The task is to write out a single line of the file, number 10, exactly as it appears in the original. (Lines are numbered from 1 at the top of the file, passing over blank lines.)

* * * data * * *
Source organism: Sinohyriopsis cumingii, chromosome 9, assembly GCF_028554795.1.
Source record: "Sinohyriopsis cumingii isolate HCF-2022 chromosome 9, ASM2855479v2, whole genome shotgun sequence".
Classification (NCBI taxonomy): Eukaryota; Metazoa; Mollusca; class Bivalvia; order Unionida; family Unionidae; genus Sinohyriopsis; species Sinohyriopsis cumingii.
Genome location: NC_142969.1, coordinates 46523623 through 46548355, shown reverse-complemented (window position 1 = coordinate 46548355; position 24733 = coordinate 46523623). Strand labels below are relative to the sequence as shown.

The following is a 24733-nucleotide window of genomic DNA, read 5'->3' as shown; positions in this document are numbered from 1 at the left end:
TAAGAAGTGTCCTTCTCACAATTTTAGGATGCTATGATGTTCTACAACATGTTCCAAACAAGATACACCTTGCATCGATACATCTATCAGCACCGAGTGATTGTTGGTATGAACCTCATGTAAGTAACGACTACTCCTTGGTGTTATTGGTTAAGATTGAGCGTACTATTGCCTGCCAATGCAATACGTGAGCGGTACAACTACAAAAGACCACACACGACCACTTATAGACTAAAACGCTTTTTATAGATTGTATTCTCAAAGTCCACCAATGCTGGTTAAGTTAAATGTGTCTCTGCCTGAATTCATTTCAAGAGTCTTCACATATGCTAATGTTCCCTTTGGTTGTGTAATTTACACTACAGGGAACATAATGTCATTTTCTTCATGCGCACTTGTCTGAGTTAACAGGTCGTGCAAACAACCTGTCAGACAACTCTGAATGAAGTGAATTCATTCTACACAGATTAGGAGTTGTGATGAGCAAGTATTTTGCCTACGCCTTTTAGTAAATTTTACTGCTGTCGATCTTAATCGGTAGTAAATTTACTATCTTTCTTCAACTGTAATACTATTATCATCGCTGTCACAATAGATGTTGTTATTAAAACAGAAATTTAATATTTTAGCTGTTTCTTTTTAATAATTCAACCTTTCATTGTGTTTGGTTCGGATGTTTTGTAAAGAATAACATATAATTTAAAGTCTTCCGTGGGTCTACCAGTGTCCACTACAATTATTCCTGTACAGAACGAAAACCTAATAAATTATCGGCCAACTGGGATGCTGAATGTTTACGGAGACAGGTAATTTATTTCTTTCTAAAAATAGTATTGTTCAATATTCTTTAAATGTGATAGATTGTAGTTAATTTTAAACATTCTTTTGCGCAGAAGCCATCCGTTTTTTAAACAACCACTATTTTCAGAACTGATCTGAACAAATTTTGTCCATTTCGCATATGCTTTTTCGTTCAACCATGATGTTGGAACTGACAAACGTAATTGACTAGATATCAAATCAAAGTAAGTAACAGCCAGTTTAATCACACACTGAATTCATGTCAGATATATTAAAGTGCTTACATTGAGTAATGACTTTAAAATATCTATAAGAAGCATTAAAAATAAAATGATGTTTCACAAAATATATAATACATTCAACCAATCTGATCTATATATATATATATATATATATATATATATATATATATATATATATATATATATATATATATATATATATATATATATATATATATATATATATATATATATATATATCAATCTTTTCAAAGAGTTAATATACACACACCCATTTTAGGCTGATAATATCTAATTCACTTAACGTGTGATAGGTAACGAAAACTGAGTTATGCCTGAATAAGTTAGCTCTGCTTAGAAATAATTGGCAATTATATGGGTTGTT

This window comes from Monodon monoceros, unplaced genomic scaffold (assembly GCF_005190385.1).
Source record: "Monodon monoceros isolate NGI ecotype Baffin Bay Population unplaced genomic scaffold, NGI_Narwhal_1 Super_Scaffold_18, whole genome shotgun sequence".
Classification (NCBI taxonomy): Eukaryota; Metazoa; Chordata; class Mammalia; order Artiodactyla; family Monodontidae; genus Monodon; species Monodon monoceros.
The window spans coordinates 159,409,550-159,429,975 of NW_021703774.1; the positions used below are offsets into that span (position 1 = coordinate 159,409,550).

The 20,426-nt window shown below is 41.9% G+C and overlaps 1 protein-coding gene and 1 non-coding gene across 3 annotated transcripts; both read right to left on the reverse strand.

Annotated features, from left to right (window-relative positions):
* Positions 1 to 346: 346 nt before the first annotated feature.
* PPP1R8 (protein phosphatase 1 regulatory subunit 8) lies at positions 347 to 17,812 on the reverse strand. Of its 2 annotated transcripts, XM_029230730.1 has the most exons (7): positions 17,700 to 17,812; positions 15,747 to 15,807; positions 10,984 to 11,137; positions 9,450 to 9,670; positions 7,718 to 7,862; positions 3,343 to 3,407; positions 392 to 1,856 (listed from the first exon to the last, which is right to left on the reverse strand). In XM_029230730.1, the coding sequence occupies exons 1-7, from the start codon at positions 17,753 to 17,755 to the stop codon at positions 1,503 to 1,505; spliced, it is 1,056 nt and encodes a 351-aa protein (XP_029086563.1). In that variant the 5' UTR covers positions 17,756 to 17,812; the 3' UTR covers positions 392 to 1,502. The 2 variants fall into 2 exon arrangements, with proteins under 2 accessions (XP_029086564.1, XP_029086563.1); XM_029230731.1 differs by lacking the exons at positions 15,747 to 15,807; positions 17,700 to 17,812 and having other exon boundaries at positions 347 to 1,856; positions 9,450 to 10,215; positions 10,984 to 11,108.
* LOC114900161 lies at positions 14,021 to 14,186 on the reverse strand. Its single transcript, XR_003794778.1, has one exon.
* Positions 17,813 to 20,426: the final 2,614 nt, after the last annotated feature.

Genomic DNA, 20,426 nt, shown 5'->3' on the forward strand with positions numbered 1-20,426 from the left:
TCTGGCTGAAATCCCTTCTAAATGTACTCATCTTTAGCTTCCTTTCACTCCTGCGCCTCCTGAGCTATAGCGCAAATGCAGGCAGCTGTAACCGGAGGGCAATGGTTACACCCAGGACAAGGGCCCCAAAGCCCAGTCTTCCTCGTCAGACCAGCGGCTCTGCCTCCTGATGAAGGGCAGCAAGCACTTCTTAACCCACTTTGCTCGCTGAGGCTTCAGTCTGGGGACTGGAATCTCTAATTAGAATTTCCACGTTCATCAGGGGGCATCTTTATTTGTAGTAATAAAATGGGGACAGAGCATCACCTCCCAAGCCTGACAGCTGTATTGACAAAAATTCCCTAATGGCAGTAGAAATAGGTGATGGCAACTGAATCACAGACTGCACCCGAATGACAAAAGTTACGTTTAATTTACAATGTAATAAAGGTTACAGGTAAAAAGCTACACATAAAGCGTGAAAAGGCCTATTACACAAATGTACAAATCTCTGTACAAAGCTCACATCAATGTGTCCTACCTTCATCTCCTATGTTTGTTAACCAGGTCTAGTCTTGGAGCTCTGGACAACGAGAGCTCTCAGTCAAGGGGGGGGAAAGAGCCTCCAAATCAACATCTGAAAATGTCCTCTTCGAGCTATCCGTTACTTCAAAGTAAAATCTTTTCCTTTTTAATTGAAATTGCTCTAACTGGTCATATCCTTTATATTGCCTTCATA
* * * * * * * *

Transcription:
The window spans coordinates 159,409,550-159,429,975 of NW_021703774.1; the positions used below are offsets into that span (position 1 = coordinate 159,409,550).